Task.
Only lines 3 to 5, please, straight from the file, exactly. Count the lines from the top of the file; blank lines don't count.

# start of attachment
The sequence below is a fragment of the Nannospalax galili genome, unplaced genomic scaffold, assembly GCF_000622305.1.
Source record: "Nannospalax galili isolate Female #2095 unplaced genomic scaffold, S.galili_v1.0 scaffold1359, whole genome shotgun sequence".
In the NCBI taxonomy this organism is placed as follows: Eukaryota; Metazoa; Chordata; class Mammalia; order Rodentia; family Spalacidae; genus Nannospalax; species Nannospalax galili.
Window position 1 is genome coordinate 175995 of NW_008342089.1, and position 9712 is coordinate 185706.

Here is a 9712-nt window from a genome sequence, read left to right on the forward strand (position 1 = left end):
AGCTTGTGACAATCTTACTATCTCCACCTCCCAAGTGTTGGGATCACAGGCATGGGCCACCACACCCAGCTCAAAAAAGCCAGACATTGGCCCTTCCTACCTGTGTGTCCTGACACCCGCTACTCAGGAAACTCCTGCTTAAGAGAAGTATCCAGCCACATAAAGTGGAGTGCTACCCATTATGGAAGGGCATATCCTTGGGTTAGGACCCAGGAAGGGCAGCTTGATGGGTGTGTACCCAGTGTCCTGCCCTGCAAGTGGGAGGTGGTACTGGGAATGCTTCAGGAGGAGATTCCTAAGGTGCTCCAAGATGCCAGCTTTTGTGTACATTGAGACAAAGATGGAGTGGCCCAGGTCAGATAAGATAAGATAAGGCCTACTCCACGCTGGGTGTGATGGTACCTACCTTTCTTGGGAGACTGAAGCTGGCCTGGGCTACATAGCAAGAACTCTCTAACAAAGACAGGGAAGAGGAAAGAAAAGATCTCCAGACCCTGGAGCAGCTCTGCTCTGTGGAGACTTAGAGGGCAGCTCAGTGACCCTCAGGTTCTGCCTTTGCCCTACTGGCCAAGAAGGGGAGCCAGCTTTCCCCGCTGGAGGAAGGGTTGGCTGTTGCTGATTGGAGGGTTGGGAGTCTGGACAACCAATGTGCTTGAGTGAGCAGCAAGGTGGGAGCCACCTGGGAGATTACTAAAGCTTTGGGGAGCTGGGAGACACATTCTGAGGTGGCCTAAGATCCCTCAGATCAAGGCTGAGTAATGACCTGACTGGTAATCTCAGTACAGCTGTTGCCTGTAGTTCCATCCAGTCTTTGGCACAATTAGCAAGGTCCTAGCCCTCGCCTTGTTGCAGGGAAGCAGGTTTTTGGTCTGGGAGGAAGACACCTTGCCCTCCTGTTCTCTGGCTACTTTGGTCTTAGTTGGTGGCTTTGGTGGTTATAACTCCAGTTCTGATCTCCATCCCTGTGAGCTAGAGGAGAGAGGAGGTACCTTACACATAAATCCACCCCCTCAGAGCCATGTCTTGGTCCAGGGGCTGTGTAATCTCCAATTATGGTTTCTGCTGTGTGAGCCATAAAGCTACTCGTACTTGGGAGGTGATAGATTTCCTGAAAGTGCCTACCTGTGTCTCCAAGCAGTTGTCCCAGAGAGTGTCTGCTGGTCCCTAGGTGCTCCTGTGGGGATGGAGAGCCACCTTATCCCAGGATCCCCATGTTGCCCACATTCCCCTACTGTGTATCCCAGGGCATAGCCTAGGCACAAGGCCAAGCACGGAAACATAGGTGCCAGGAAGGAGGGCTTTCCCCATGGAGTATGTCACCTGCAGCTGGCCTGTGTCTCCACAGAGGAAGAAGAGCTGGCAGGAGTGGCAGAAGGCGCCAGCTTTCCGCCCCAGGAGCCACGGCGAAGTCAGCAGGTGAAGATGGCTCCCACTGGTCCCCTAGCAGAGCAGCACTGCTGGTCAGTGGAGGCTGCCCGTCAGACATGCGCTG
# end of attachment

In the NCBI taxonomy this organism is placed as follows: Eukaryota; Metazoa; Chordata; class Mammalia; order Rodentia; family Spalacidae; genus Nannospalax; species Nannospalax galili.
Window position 1 is genome coordinate 175995 of NW_008342089.1, and position 9712 is coordinate 185706.

Here is a 9712-nt window from a genome sequence, read left to right on the forward strand (position 1 = left end):